I’m sure I am missing something here. But not sure what …

Proof of work – after all is said and done, when a hash is found (about 10 min), it is said to be like someone hitting the lottery. Anyone that wins the lottery should be able to prove that a cost was incurred. So there are two things:

- Include a cost to finding the hash.
- The winner is considered “random” because finding the hash is an iterative guessing process.

The result is a huge energy burn and the result “mimics” a random winner.

**QUESTION:** Can the bitcoin network randomly select a subset of the existing nodes, for each block, who then compete to solve the hash? For example, if there are 100,000 nodes, the network randomly selects 10% or 10,000 nodes who are allowed to compete to find the hash. Or take it to a smaller number like 1% or 1,000 nodes, etc.

The burning question is: **Why can we not mimic the proof of work process and save a ton of energy along the way?**

Why not have all the nodes that wish to enter each block lottery pay a small fee. They all currently incur electricity cost so from a financial standpoint, does it matter whether they pay a small lottery fee or pay a small fee to the electric company?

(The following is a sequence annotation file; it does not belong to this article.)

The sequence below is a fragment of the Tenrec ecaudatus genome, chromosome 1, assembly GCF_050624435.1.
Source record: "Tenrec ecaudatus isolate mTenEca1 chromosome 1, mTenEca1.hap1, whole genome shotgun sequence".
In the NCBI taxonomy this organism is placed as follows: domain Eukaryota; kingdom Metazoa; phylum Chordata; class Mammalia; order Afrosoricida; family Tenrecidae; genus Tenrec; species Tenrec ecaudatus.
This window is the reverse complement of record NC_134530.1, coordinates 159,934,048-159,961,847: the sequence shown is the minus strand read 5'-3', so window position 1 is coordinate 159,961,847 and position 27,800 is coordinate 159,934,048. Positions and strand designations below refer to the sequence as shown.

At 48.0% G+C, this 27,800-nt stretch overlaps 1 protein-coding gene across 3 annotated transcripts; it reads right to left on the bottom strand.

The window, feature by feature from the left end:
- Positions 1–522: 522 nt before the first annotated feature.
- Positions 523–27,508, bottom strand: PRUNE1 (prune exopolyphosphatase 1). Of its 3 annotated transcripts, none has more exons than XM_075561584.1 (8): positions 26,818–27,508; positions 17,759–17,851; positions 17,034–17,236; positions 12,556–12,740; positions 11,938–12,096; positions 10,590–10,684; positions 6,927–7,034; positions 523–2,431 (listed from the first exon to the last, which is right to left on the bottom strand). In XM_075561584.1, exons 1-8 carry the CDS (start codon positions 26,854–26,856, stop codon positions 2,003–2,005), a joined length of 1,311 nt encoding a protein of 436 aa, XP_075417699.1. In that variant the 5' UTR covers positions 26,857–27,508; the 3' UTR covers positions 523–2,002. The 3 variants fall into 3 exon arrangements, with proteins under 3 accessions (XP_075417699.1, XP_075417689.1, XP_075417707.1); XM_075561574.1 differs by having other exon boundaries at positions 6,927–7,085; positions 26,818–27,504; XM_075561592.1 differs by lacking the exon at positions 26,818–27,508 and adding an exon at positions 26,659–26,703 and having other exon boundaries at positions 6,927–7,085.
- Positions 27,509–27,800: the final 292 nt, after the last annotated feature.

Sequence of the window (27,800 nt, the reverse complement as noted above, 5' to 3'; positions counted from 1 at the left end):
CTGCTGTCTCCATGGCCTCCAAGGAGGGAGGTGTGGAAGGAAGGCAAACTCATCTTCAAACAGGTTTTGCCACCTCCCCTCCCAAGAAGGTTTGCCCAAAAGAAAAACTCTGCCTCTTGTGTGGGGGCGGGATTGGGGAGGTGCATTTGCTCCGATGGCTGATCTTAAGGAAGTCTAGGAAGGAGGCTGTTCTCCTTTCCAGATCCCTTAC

**EXAMPLE:** for the next block, here is the process:

- All 100,000 nodes pay (arbitrary number for now to make point) 1000

satoshis.
- The bitcoin network randomly (maybe this is tricky part)

selects a subset percentage. Say 10% or 10,000 nodes. These are the nodes that compete for the next block entry.

**BENEFITS:**

- There is still a cost incurred by each participant without the energy usage.
- The energy usage is now a fraction of the total network participation for the iterative hash search.
- It can allow more node participation by less powerful computers. A laptop will still be at a disadvantage, but is now competing against 9,999 other computers instead of the hashing power of the entire network.

To make sense of this is the fact that the end result of the current process is a “random” winner that can prove a cost has been incurred.

**Can the lottery fee approach achieve the same goal without sacrificing security?**